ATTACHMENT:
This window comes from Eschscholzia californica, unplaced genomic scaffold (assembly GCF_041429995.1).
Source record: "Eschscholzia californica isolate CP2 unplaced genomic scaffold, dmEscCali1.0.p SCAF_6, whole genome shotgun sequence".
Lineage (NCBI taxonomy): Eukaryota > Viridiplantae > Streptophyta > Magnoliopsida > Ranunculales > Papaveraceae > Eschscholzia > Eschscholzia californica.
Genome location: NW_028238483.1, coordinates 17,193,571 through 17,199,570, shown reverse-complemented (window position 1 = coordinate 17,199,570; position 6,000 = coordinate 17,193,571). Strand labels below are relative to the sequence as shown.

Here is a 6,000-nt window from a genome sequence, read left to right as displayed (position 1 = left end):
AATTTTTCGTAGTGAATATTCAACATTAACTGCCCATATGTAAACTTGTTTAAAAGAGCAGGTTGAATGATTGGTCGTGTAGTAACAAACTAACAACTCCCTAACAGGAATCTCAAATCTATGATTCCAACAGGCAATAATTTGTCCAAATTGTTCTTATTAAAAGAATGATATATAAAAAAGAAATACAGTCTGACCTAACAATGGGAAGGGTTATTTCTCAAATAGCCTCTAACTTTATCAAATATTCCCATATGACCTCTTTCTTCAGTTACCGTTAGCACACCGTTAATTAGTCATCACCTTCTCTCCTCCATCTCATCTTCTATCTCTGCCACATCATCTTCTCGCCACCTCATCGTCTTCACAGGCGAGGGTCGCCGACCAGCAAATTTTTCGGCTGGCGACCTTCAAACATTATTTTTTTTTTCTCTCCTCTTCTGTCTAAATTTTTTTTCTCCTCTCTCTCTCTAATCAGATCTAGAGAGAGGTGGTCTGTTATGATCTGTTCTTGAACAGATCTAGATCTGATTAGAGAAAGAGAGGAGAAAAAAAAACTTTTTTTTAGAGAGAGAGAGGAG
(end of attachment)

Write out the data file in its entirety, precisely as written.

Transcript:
This window comes from Eschscholzia californica, unplaced genomic scaffold (assembly GCF_041429995.1).
Source record: "Eschscholzia californica isolate CP2 unplaced genomic scaffold, dmEscCali1.0.p SCAF_6, whole genome shotgun sequence".
Lineage (NCBI taxonomy): Eukaryota > Viridiplantae > Streptophyta > Magnoliopsida > Ranunculales > Papaveraceae > Eschscholzia > Eschscholzia californica.
Genome location: NW_028238483.1, coordinates 17,193,571 through 17,199,570, shown reverse-complemented (window position 1 = coordinate 17,199,570; position 6,000 = coordinate 17,193,571). Strand labels below are relative to the sequence as shown.

Here is a 6,000-nt window from a genome sequence, read left to right as displayed (position 1 = left end):
AATTTTTCGTAGTGAATATTCAACATTAACTGCCCATATGTAAACTTGTTTAAAAGAGCAGGTTGAATGATTGGTCGTGTAGTAACAAACTAACAACTCCCTAACAGGAATCTCAAATCTATGATTCCAACAGGCAATAATTTGTCCAAATTGTTCTTATTAAAAGAATGATATATAAAAAAGAAATACAGTCTGACCTAACAATGGGAAGGGTTATTTCTCAAATAGCCTCTAACTTTATCAAATATTCCCATATGACCTCTTTCTTCAGTTACCGTTAGCACACCGTTAATTAGTCATCACCTTCTCTCCTCCATCTCATCTTCTATCTCTGCCACATCATCTTCTCGCCACCTCATCGTCTTCACAGGCGAGGGTCGCCGACCAGCAAATTTTTCGGCTGGCGACCTTCAAACATTATTTTTTTTTTCTCTCCTCTTCTGTCTAAATTTTTTTTCTCCTCTCTCTCTCTAATCAGATCTAGAGAGAGGTGGTCTGTTATGATCTGTTCTTGAACAGATCTAGATCTGATTAGAGAAAGAGAGGAGAAAAAAAAACTTTTTTTTAGAGAGAGAGAGGAG